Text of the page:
Book review: The Longest Winter byÂ Kevin Sullivan
The siege, in which the Bosnian Serbs encircled the city and assaulted it with artillery, tanks and small arms, lasted three times longer than the Battle of Stalingrad and more than a year longer than the Siege of Leningrad, and killed a total of 13,952 people.
Journalist Kevin Sullivan was reporting on the Bosnian war when he was seriously wounded in a land mine explosion in Sarajevo in early 1993 and it was while he was recovering from his injuries that he wrote an early draft of his inspirational debut novel The Longest Winter.
Based on Sullivan’s first-hand experiences of the fighting around Sarajevo, conditions inside the city during the siege and his natural affection for the place that is now his home, this moving and grittily authentic story of bravery, compassion, humanity and inhumanity is a remarkable achievement.
Terry Barnes knows immediately that she is out of her depth and her comfort zone when she makes a bumpy landing on a flight from the UK to Sarajevo where the city is in the midst of a devastating siege.
Her mission is to help evacuate eight-year-old Miro, a boy with a serious heart condition who will die without the urgent surgery he can get in London. It’s a freezing cold winter in Sarajevo and all around her is a terrifying landscape of burned out roofless buildings, shell holes filled with black water and ice, and the constant menace of ruthless snipers.
In wartime, some people discover they are cowards and others discover that they have hitherto unknown stores of resilience and bravery.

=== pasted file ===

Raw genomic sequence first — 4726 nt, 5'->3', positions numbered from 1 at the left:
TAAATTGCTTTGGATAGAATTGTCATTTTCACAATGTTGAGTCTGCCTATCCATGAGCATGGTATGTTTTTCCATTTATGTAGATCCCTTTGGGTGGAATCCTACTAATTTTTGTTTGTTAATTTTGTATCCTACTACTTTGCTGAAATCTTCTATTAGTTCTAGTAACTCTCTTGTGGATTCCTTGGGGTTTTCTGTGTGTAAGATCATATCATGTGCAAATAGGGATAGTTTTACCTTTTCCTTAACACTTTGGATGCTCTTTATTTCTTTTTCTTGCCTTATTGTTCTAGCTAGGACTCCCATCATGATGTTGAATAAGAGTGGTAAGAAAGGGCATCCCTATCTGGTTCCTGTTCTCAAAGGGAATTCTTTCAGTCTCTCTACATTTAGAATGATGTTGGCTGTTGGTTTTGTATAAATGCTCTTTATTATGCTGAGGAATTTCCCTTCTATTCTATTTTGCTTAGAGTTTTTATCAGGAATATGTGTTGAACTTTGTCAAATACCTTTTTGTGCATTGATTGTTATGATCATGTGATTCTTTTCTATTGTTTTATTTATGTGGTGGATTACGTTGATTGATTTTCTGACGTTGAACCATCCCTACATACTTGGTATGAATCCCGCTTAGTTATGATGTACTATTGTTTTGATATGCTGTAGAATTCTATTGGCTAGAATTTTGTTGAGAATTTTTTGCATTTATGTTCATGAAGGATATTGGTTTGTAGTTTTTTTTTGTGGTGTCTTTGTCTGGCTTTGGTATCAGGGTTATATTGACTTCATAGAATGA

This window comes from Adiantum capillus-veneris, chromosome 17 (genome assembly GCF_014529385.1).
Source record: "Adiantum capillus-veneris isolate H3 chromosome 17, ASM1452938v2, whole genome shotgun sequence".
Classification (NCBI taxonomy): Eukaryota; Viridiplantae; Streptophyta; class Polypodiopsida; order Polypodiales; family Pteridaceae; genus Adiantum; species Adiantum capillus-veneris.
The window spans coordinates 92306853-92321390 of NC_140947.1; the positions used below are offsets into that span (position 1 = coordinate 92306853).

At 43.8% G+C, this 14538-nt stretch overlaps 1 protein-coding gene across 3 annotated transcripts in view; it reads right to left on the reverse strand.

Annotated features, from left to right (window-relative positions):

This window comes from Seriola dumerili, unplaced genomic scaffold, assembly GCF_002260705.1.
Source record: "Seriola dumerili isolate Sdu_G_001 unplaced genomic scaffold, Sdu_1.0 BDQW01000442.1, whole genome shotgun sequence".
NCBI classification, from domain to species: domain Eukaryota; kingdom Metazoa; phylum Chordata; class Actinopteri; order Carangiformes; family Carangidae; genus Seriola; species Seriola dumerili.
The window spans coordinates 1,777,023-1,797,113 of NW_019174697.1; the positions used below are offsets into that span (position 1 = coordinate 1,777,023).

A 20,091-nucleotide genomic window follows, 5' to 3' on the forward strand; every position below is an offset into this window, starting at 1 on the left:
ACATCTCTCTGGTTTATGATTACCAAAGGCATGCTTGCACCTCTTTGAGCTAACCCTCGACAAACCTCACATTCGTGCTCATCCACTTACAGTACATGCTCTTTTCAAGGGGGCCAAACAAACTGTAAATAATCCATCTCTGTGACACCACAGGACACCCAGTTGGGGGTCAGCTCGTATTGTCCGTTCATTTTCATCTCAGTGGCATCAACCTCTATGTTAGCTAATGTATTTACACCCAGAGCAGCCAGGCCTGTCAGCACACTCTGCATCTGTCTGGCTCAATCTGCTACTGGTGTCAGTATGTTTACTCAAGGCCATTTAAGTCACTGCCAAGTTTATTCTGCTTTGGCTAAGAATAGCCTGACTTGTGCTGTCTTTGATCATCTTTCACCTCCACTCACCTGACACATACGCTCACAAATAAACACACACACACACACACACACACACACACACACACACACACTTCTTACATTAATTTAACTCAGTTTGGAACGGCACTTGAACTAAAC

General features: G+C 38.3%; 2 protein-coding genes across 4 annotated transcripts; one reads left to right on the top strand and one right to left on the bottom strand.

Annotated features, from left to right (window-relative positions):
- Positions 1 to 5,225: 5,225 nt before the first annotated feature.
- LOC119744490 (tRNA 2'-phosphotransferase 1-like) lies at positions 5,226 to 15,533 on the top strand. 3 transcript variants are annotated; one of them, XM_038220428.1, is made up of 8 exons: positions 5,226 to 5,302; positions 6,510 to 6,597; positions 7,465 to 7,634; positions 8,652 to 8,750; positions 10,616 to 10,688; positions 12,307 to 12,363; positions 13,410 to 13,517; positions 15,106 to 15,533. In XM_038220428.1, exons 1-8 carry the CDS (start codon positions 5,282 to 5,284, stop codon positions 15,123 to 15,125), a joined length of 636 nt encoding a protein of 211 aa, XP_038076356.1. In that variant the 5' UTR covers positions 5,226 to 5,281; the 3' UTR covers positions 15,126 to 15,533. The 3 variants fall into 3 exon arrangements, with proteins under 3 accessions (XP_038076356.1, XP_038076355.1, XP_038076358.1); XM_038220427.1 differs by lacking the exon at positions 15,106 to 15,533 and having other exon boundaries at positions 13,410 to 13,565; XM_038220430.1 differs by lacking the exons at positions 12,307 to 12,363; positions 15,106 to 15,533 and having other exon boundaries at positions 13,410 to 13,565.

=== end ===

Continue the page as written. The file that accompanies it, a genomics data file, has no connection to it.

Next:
And amid the devastation of besieged Sarajevo, Terry meets Brad, an American journalist desperately trying to save his reputation following the disasters of his last posting, and Milena, a beautiful young woman from eastern Bosnia who has fled from her home and her husband, seeking refuge from betrayal.
In the aftermath of the assassination of a government minister, three life stories are intertwined in a dramatic quest for redemption...
The Longest Winter takes us into the heart of war-torn Sarajevo, a city where chaos reigns both on the streets and behind the closed doors of the bureaucrats. As officials struggle to impose some kind of order, the people dodge sniper bullets, try to survive with little water and meagre food supplies and risk death on a daily basis.
Into this powerfully portrayed maelstrom comes naïve young doctor Terry Barnes, a medic with no conflict training who must use her steely reserves and determination to rescue a child sick, organise a mercy flight to safety… and help provide him with the gift of life.
Her seemingly impossible mission sets her on a collision course with those remarkable souls who would help her, and those who would carelessly and coldly see her as just another victim of war.
This a heartbreaking, disturbing story set in a world that is thankfully unrecognisable to most of us, but one it is important that we learn about. War, Sullivan tells us is brutal – particularly when that war is between fellow countrymen – but there is also hope here, not least in the bravery of people who risk their lives for others and never allow evil to defeat them.
(Twenty7, paperback, £7.99)